How to Install PhpMyAdmin with Apache in RHEL Systems

In this article, we’ll walk you through the step-by-step process of installing the latest version of PhpMyAdmin with Apache web server on RHEL-based distributions such as CentOS Stream, Fedora, Rocky Linux, and Alma Linux.

What is PhpMyAdmin?

PhpMyAdmin is a popular and powerful web-based database management tool, and having the latest version ensures you have access to the most up-to-date features and security enhancements. By the end of this guide, you’ll be able to manage your MySQL or MariaDB databases with ease using PhpMyAdmin.


Before we begin, make sure you have the following:

  • Access to a RHEL, CentOS Stream, Fedora, Rocky Linux, or AlmaLinux system.
  • Make sure you can either log in as the root user or have sudo privileges to install software.
  • An existing LAMP stack, which includes Apache, MySQL/MariaDB, and PHP. If you don’t have LAMP, you can follow these steps to set it up.

Step 1: Update the System

Before installing any software, it’s crucial to ensure that your system is up to date by running the following dnf command.

sudo dnf update
Update Linux System
Update Linux System

This will update all the packages on your system to the latest versions.

Step 2: Install Apache Web Server

PhpMyAdmin is a web-based tool, and to use it, you need to install the Apache web server using the following command.

sudo dnf install httpd
Install Apache in Linux
Install Apache in Linux

Once installed, start the Apache service and enable it to start at boot.

sudo systemctl start httpd
sudo systemctl enable httpd

Step 3: Install MariaDB or MySQL

You will also need a database server. You can choose to install either MariaDB or MySQL, but we will go with MariaDB in this example.

sudo dnf install mariadb-server
Install MariaDB in Linux
Install MariaDB in Linux

Once installed, start the MariaDB service and enable it to start at boot.

sudo systemctl start mariadb
sudo systemctl enable mariadb

Next, secure your MariaDB installation by running the script, which will prompt you to enter a password for the root user, disallow remote root logins, and remove anonymous users. It will also remove the test database, which by default can be accessed by anonymous users.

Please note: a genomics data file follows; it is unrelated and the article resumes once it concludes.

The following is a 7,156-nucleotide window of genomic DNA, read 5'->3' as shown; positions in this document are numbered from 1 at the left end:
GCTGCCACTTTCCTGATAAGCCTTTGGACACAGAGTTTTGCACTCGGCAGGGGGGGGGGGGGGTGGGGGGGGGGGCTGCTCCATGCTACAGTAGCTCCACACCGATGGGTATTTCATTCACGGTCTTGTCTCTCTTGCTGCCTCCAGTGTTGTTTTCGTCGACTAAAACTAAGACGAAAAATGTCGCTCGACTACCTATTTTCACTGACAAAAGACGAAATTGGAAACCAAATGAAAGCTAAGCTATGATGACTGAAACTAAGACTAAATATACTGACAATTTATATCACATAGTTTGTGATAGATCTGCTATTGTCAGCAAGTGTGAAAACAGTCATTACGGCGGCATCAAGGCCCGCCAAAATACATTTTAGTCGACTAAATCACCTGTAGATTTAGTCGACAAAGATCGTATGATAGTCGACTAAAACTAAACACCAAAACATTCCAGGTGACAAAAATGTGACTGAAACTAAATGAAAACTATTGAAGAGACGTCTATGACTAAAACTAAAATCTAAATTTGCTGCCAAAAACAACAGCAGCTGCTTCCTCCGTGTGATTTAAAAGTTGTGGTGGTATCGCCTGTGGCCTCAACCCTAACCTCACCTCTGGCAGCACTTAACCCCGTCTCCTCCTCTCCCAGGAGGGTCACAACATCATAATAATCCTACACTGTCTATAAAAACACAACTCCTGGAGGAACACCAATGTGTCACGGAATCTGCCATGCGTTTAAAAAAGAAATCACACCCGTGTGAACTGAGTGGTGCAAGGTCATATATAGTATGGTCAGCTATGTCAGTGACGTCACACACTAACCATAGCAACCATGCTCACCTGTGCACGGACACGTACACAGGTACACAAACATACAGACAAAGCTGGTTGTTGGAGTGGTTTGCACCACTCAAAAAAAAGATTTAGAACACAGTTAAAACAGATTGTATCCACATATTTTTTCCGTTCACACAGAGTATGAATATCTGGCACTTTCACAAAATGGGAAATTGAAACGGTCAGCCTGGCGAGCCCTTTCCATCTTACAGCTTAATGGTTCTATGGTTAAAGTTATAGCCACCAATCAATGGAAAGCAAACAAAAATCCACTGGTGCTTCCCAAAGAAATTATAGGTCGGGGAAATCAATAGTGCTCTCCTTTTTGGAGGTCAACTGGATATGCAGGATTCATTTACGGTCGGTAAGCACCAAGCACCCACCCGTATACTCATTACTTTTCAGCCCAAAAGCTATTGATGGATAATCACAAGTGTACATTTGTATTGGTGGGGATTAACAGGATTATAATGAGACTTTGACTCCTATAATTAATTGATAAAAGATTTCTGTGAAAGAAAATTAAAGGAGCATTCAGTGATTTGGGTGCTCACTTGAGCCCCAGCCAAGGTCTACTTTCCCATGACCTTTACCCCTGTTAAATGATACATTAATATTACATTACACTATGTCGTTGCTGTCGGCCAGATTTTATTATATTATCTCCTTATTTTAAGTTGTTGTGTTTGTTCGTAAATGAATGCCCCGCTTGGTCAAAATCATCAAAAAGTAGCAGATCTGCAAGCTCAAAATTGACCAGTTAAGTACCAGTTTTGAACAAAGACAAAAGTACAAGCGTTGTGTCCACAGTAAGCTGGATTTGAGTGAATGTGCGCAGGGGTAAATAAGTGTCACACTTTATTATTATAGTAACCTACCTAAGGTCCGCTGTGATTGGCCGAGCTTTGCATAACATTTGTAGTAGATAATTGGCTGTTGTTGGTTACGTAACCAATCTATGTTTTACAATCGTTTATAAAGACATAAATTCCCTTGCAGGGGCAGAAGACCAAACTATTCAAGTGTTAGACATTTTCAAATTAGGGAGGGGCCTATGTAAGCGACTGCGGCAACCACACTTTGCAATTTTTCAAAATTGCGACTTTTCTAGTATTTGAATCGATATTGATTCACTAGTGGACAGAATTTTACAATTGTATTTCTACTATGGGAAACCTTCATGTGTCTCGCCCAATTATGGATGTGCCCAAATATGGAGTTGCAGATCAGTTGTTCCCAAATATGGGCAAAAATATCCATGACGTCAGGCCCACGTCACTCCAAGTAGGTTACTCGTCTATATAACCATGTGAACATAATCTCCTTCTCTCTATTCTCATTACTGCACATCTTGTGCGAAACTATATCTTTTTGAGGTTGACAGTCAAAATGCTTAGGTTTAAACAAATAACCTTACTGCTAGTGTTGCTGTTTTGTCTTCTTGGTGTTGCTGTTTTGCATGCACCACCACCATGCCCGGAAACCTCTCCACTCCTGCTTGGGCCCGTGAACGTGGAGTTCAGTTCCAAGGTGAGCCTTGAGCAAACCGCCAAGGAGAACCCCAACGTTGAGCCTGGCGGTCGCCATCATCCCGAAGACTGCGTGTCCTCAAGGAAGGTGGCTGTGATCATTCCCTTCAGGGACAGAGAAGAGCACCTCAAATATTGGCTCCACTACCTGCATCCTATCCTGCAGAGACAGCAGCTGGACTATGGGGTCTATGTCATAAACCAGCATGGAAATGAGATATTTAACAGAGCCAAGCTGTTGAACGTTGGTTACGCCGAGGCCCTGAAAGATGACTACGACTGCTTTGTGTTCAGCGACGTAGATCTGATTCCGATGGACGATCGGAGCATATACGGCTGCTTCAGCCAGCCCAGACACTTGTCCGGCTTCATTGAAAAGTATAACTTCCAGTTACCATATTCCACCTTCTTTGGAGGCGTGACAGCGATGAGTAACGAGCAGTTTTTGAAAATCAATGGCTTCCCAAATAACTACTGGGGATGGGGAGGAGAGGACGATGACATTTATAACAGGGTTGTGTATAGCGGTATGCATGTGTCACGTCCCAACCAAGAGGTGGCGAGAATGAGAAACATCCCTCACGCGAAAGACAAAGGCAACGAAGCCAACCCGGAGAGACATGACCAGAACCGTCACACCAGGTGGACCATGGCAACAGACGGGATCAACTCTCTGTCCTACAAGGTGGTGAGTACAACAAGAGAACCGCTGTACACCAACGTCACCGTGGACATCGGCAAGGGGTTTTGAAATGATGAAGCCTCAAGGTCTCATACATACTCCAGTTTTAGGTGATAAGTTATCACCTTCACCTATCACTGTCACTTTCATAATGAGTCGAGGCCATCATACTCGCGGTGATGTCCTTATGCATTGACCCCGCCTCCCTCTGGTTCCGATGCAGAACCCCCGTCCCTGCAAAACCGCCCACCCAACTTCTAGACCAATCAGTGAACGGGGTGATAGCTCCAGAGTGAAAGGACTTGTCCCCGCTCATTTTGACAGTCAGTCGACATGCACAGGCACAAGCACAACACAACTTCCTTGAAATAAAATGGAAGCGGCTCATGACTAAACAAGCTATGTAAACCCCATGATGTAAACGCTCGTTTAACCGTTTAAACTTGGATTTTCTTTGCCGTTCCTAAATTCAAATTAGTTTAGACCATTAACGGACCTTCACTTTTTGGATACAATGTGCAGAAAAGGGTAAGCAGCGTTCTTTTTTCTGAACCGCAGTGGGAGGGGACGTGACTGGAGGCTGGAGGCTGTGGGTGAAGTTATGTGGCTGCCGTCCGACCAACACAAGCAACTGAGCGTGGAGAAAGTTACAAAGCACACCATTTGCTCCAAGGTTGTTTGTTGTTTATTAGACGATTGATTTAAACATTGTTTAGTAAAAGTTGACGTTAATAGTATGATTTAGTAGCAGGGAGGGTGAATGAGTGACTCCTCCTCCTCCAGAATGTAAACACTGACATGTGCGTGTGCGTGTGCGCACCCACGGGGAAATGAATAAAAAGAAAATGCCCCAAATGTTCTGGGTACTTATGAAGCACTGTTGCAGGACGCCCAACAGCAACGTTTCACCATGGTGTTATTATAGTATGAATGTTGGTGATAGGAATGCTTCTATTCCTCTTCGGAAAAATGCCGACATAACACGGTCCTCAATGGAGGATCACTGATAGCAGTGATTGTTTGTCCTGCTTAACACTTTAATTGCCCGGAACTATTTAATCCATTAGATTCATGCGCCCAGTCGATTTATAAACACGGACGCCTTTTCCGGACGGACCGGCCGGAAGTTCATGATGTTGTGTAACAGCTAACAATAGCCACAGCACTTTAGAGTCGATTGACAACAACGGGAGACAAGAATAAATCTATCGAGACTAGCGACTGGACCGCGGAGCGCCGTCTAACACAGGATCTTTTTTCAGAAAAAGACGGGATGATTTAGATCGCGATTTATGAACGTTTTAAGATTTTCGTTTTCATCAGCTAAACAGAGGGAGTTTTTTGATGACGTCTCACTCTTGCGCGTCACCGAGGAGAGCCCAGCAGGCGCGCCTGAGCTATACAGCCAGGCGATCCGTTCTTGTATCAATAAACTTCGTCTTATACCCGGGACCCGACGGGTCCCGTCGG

sudo mysql_secure_installation
Secure MariaDB in Linux
Secure MariaDB in Linux

Step 4: Install PHP

PhpMyAdmin is built with PHP, so we need to install PHP and some required extensions using the following command.

sudo dnf install php php-mysqlnd php-json php-mbstring
Install PHP in Linux
Install PHP in Linux

Step 5: Install PhpMyAdmin

Now, let’s proceed with installing PhpMyAdmin on our Linux system by navigating to the web server’s document root directory /var/www/html as shown.

cd /var/www/html

Next, download the latest version of PhpMyAdmin using the following wget command as shown.

sudo wget

Once downloaded, extract the downloaded archive and rename the directory for convenience.

sudo tar -xvzf phpMyAdmin-latest-all-languages.tar.gz
sudo mv phpMyAdmin-*/ phpmyadmin

Create a configuration file for PhpMyAdmin.

sudo cp /var/www/html/phpmyadmin/ /var/www/html/phpmyadmin/

Edit the configuration file:

sudo nano /var/www/html/phpmyadmin/

Find the following line and set your own blowfish_secret:

$cfg['blowfish_secret'] = 'your_secret';

Save and exit the file.

Step 6: Open Apache Port in firewalld

By default, Apache commonly uses ports 80 and 443 for HTTP and HTTPS, respectively. To open Apache ports and allow access to PhpMyAdmin on your server, run:

sudo firewall-cmd --zone=public --add-port=80/tcp --permanent
sudo firewall-cmd --zone=public --add-port=443/tcp --permanent
sudo firewall-cmd --reload

These commands add a rule to allow incoming traffic on the specified port and reload the firewall to apply the changes.

Step 7: Restart Apache Web Server

Finally, restart Apache to apply the changes:

sudo systemctl restart httpd

Step 8: Access PhpMyAdmin

You can now access PhpMyAdmin through your web browser by navigating to your server’s IP address or domain name followed by “/phpmyadmin” in the URL:


Log in using your MySQL or MariaDB credentials.

PHPMyAdmin Login
PHPMyAdmin Login
PHPMyAdmin Dashboard
PHPMyAdmin Dashboard

Step 9: Allow External Access in PhpMyAdmin

Open the PhpMyAdmin configuration file.

sudo vi /etc/httpd/conf/httpd.conf

Find the <Directory "/var/www/html"> section or the section where your PhpMyAdmin is configured and updates the Require directive to allow all IP addresses to access PhpMyAdmin.

<Directory "/var/www/html/phpmyadmin">
    Require all granted

The above configuration allows access from any IP address, but if you want to restrict access to specific IPs, replace Require all granted with Require ip your_ip.

Restart Apache to apply the changes.